This is one of the fascinating unusual items we’ve been preparing for our latest list:
Kugelmann, Mr. H.E., Consulting Herbal Practitioner
Instructions on Diet, Exercise, Bathing, Sleeping, Etc., Including Hygienic Recipes ‘Pocket Guide’ on Cover. (Melbourne and Adelaide: Australian Head Office, Consulting Chambers and Warehouse 311 and 312 Flinders Street, Melbourne, Vic., and Torrens Chambers, Victoria Square, Adelaide: no date) Pencilled date of 29.8.79 on rear fixed endpaper. Not in Ford, who notes that the Author appears in Bruck’s ‘List of Unregistered Med. Practitoners’ (1886). Decorated boards pp. 80 (140 x 90 mm). On the title page H.E. Kugelmann describes himself as ‘Inventor of the Standard Herbal Magnetic Remedies’. On p. 80 the book shows that he gave consultations on a two-monthly basis in Adelaide and South Australian Country Towns as well as in NSW, and every sixteen weeks at Brisbane and Toowoomba, Queensland. A subject of fierce attack from the Medical Establishment.
Looking around the web, I found this page which gives more of the story of this 19th century medicinal man and his family.
An ad from the Sydney Mail of February 6, 1897, as well as providing a detailed testimonial from Mr WT Franks, whose wife was saved by Kugelmann’s treatment proudly states that Kugelmann possesses the power to tell his Patients what is the matter with them without being informed of the nature of the Disease.
Maybe it isn’t so surprising, then, that the business is still going and there is a short page on its history here too. it is the source of the pictures on this post.
I especially like this ad from a 1901 Brisbane newspaper:
“Mr. H.E.Kugelmann, of 15 Bridge Street, Sydney, and 14-16 Queen Street, Melbourne, and who has visited Brisbane regularly for nine years, wishes to intimate that owing to his Practice increasing so largely, and to insufficient accommodation at Gresham Hotel, his Brisbane consultations will next week, and in future, be conducted at The Commonwealth Buildings, Adelaide Street, corner Albert Street, Brisbane. Consultations free on all Chronic and supposed to be Incurable Diseases next week …. and about every sixteenth week thereafter. Also at the following Provincial Towns on dates named, and thereafter at regular intervals, as usual, of about sixteen weeks…”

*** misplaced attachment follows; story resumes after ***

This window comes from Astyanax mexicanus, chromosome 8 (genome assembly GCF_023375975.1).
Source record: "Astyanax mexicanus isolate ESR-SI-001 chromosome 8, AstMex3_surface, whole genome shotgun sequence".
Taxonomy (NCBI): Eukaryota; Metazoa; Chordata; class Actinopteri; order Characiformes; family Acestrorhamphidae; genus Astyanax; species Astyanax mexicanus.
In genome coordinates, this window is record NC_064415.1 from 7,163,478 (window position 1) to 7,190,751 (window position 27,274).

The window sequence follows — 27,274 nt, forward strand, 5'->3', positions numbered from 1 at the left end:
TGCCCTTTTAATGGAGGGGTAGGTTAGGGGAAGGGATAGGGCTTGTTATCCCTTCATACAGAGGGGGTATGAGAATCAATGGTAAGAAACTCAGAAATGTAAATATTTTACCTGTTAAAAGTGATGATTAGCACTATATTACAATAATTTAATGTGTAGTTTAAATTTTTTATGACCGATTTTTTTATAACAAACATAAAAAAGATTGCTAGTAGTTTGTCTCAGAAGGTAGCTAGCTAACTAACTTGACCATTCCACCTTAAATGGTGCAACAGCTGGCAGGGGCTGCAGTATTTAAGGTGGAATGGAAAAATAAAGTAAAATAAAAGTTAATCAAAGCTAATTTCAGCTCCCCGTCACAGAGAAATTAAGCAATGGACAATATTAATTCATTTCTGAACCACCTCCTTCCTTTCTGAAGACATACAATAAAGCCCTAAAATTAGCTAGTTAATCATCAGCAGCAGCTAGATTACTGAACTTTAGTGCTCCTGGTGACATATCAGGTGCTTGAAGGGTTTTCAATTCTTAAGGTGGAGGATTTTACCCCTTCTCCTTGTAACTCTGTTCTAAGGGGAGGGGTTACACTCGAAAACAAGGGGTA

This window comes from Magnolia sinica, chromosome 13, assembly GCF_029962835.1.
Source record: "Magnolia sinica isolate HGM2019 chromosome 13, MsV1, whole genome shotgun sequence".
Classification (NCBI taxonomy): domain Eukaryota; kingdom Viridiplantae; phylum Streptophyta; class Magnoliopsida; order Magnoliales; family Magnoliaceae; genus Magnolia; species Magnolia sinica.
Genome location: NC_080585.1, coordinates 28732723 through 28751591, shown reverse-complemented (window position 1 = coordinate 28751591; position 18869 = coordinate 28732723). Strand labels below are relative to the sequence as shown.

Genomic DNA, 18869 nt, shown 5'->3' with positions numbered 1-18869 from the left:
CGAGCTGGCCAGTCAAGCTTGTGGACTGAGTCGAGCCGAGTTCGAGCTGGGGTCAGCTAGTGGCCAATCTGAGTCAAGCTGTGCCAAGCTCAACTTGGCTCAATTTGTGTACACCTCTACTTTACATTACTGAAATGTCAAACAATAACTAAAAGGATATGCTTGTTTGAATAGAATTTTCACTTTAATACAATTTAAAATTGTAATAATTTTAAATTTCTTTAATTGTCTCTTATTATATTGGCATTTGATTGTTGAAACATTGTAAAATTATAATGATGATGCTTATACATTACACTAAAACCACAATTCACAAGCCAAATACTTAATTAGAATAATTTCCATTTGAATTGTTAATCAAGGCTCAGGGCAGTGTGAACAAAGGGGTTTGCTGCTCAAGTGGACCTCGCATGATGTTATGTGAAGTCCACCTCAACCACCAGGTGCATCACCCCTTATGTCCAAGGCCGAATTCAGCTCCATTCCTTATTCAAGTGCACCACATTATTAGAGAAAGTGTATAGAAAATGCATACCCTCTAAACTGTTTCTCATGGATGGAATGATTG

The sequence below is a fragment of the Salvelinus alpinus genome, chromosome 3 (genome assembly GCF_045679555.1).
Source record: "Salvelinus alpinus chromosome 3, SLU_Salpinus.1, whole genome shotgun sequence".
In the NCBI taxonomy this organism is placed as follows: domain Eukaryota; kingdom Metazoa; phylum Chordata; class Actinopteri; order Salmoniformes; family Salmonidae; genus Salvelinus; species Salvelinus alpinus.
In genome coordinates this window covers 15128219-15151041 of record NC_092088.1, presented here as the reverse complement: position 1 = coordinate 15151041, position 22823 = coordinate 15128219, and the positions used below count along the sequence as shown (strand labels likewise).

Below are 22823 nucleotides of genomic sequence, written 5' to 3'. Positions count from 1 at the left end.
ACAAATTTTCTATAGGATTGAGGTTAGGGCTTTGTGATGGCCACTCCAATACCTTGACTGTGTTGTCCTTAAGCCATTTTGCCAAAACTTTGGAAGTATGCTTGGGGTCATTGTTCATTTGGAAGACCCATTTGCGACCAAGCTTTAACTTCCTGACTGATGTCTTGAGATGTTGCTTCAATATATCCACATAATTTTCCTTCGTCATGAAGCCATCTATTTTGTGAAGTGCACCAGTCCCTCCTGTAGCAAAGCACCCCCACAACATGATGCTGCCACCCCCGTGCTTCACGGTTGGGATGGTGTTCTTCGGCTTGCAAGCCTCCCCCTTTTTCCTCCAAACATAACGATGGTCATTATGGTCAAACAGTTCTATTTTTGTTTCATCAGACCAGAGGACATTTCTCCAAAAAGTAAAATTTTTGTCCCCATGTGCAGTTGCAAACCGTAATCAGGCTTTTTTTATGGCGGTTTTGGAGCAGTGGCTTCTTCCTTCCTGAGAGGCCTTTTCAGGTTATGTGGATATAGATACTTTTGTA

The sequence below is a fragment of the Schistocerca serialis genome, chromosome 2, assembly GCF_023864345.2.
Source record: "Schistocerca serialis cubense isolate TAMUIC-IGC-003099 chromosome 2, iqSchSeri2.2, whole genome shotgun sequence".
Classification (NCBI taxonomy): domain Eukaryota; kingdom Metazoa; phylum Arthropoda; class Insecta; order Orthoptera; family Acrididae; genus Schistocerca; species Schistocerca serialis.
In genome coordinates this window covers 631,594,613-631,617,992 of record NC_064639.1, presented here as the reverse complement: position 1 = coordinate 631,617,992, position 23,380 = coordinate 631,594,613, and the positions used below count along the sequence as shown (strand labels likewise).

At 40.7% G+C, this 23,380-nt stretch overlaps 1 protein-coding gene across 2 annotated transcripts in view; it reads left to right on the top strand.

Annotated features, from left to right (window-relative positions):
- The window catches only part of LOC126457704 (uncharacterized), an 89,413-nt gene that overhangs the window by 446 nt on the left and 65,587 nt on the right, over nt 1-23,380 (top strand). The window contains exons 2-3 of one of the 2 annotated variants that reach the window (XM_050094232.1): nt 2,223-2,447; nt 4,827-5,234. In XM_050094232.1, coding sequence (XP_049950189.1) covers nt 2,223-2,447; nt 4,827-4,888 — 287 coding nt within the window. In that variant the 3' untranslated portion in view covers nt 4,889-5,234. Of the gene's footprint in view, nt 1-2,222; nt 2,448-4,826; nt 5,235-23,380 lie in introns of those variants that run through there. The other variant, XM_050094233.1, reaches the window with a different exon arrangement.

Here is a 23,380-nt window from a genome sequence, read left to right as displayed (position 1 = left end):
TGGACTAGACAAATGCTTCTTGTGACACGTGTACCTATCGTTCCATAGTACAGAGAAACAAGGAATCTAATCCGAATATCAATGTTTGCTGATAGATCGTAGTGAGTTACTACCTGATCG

It was headed “DON’T DIE!”
My sentiments exactly, Mr Kugelmann….
One can only suppose that a man of his profession and ambition must have lived an interesting – and perhaps even precarious – life? Prior to WWI he acquired a Murray river property that had been Dame Nelli Melba’s, leading to the following WWI story:
The Kugelmann case was bizarre from beginning to end. South Australian born, Kugelmann had moved to Melbourne where his professional life first attracted attention. He was a famous herbalist: after all, what concoctions could a herbalist produce to poison Melbourne’s water supply? In 1912, Kugelmann had purchased the Gooramadda estate on the banks of the Murray River. The previous owner had been content to let neighbours hunt on the estate or cross it to swim in the Murray River, but not Kugelmann. Perhaps he wished to protect the irrigation plant he built after buying the estate: perhaps he lacked the broad tolerance of the estate’s previous owner when it came to the recreational pursuits of his neighbours. With the outbreak of war, however, Kugelmann’s anti-social nature and the power plant meant only one thing — disloyalty. The plant was being used to send wireless signals to submarines lurking off the Australian coast: the estate was being used to store arms for the Germans at Walla Walla (‘many mysterious heavy cases’ had been delivered to the estate); and it housed a field gun to be used for shelling the railway line. No less than four official complaints were made, one by an area militia officer, the other three by a neighbour, F W D Kelly. The police investigated the charges and Intelligence even sent one of their own in 1918. They found nothing beyond an irrigation plant doing what it was supposed to do and an employee, a German national, who became decidedly ‘antibritish’ when he had had a few too many. The investigating officer reported, Kugelmann ‘apparently does not bear the reputation of being disloyal in this district’. He added almost wistfully, ‘but at the same time there is a good deal of suspicion’.15 If the defence department had been relying on the local police and Kelly to intern the herbalist they were sorely disappointed. German Australians in Rural Society 1914-1918 John McQuilton
Not to mention the odd law suit. The infamous rag ‘The Truth’ took a stab at discrediting him which resulted in a highly publicised libel suit by Kugelmann against John Norton and the paper. You can see many references to it and other Kuglemann stories by going to the NLA’s online newspaper site here. The last report I found saw the jury dismissed after failing to come to agreement. One can observe that the case seems to have done neither The Truth nor Kugelmann any damage. Any advertising…as they say.